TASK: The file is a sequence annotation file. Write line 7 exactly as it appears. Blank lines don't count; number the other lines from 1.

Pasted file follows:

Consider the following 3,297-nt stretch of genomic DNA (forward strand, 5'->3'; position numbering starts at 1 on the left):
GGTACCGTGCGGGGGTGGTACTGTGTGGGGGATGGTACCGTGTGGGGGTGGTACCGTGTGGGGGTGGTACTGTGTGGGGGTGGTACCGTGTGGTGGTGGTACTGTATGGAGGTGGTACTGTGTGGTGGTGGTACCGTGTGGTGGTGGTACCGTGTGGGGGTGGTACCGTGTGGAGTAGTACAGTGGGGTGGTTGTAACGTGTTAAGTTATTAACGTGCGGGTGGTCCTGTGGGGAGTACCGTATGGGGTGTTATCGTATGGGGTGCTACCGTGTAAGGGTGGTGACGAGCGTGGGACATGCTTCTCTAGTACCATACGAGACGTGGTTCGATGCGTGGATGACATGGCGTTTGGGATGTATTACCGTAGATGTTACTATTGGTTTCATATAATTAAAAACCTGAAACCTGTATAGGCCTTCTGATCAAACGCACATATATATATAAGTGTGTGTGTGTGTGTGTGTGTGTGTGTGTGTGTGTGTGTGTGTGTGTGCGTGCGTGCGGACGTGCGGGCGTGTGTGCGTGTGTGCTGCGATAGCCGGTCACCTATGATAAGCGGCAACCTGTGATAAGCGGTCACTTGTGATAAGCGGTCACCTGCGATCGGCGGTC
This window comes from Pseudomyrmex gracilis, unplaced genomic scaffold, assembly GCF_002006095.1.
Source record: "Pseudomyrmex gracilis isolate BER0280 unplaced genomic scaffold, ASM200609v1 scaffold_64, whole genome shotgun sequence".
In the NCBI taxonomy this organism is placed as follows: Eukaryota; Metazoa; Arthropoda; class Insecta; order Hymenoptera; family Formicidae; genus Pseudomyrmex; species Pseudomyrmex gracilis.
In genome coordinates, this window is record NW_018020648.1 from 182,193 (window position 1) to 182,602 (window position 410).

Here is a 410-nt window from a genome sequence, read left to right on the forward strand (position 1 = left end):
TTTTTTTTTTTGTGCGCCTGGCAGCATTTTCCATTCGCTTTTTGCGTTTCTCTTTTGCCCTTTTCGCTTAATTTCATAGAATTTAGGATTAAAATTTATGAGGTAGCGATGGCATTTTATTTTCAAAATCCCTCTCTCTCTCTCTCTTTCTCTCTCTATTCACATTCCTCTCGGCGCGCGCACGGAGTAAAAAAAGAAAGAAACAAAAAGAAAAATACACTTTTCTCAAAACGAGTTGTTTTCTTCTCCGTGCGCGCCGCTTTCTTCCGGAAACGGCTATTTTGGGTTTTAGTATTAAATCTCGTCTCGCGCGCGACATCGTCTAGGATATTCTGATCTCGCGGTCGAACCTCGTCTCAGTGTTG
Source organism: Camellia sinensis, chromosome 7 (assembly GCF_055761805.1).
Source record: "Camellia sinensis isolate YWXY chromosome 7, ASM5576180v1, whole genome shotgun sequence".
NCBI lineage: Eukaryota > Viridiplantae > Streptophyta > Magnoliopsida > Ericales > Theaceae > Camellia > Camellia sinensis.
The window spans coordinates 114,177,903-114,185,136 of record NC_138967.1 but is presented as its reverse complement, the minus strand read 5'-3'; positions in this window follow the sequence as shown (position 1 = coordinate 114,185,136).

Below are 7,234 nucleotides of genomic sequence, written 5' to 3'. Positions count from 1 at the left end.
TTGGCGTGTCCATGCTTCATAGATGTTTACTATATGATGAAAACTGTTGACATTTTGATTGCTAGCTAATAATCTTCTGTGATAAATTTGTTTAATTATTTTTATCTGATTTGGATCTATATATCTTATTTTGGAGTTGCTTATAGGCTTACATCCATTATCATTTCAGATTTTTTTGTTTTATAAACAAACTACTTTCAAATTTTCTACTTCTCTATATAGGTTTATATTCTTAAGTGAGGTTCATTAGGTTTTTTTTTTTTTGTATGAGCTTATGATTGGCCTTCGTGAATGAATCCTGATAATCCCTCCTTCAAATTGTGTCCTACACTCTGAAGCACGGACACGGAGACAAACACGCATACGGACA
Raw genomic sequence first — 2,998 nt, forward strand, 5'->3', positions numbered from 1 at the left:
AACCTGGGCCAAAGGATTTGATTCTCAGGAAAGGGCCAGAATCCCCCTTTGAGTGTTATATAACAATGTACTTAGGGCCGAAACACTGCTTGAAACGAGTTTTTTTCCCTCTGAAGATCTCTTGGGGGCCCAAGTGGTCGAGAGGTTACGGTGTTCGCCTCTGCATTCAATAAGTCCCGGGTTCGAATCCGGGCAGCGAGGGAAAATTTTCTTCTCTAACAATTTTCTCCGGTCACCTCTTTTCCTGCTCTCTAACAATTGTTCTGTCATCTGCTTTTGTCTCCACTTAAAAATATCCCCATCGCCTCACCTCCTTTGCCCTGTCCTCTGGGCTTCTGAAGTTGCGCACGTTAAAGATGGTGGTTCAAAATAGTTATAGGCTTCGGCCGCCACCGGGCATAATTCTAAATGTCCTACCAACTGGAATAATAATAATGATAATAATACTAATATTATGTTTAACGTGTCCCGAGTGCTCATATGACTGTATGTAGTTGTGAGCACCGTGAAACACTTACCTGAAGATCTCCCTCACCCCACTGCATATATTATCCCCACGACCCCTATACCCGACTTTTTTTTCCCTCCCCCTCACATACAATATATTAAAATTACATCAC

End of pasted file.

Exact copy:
Here is a 410-nt window from a genome sequence, read left to right on the forward strand (position 1 = left end):